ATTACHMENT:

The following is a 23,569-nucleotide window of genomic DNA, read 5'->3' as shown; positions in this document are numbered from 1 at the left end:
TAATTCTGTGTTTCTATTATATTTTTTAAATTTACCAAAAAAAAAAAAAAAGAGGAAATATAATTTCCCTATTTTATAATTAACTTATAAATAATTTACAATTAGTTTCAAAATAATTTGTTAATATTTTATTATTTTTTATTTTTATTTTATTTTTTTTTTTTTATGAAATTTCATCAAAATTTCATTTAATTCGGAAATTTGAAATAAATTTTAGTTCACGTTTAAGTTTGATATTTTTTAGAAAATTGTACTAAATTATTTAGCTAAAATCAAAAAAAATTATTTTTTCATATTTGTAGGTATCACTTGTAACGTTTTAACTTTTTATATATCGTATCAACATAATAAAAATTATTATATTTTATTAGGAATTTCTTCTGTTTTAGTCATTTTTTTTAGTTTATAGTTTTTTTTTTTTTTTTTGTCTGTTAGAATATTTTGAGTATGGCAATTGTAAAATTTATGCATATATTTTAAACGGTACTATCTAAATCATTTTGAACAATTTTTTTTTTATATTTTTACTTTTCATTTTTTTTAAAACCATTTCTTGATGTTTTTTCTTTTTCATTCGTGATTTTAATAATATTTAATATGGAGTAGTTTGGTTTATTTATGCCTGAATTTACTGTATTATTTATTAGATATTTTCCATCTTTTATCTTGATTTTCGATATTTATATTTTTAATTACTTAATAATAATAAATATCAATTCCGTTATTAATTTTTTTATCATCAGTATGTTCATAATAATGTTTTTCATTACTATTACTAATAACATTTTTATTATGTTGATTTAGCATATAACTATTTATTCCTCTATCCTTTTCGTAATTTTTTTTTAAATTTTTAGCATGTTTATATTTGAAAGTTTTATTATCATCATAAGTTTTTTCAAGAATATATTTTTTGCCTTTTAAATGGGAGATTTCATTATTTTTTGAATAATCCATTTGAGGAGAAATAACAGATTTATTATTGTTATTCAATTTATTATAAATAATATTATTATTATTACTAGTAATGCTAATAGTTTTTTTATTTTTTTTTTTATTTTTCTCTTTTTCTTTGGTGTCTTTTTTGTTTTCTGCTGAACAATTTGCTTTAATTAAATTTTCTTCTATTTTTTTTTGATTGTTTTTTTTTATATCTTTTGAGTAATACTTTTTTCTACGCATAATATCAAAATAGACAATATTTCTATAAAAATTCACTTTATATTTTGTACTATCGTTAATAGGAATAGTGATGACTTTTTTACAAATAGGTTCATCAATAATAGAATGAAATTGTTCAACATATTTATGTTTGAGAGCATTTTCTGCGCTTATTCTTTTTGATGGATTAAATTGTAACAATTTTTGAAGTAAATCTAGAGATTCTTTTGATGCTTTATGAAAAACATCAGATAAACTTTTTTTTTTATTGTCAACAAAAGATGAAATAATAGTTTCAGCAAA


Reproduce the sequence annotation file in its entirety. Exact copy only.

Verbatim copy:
The following is a 23,569-nucleotide window of genomic DNA, read 5'->3' as shown; positions in this document are numbered from 1 at the left end:
TAATTCTGTGTTTCTATTATATTTTTTAAATTTACCAAAAAAAAAAAAAAAGAGGAAATATAATTTCCCTATTTTATAATTAACTTATAAATAATTTACAATTAGTTTCAAAATAATTTGTTAATATTTTATTATTTTTTATTTTTATTTTATTTTTTTTTTTTTATGAAATTTCATCAAAATTTCATTTAATTCGGAAATTTGAAATAAATTTTAGTTCACGTTTAAGTTTGATATTTTTTAGAAAATTGTACTAAATTATTTAGCTAAAATCAAAAAAAATTATTTTTTCATATTTGTAGGTATCACTTGTAACGTTTTAACTTTTTATATATCGTATCAACATAATAAAAATTATTATATTTTATTAGGAATTTCTTCTGTTTTAGTCATTTTTTTTAGTTTATAGTTTTTTTTTTTTTTTTTGTCTGTTAGAATATTTTGAGTATGGCAATTGTAAAATTTATGCATATATTTTAAACGGTACTATCTAAATCATTTTGAACAATTTTTTTTTTATATTTTTACTTTTCATTTTTTTTAAAACCATTTCTTGATGTTTTTTCTTTTTCATTCGTGATTTTAATAATATTTAATATGGAGTAGTTTGGTTTATTTATGCCTGAATTTACTGTATTATTTATTAGATATTTTCCATCTTTTATCTTGATTTTCGATATTTATATTTTTAATTACTTAATAATAATAAATATCAATTCCGTTATTAATTTTTTTATCATCAGTATGTTCATAATAATGTTTTTCATTACTATTACTAATAACATTTTTATTATGTTGATTTAGCATATAACTATTTATTCCTCTATCCTTTTCGTAATTTTTTTTTAAATTTTTAGCATGTTTATATTTGAAAGTTTTATTATCATCATAAGTTTTTTCAAGAATATATTTTTTGCCTTTTAAATGGGAGATTTCATTATTTTTTGAATAATCCATTTGAGGAGAAATAACAGATTTATTATTGTTATTCAATTTATTATAAATAATATTATTATTATTACTAGTAATGCTAATAGTTTTTTTATTTTTTTTTTTATTTTTCTCTTTTTCTTTGGTGTCTTTTTTGTTTTCTGCTGAACAATTTGCTTTAATTAAATTTTCTTCTATTTTTTTTTGATTGTTTTTTTTTATATCTTTTGAGTAATACTTTTTTCTACGCATAATATCAAAATAGACAATATTTCTATAAAAATTCACTTTATATTTTGTACTATCGTTAATAGGAATAGTGATGACTTTTTTACAAATAGGTTCATCAATAATAGAATGAAATTGTTCAACATATTTATGTTTGAGAGCATTTTCTGCGCTTATTCTTTTTGATGGATTAAATTGTAACAATTTTTGAAGTAAATCTAGAGATTCTTTTGATGCTTTATGAAAAACATCAGATAAACTTTTTTTTTTATTGTCAACAAAAGATGAAATAATAGTTTCAGCAAA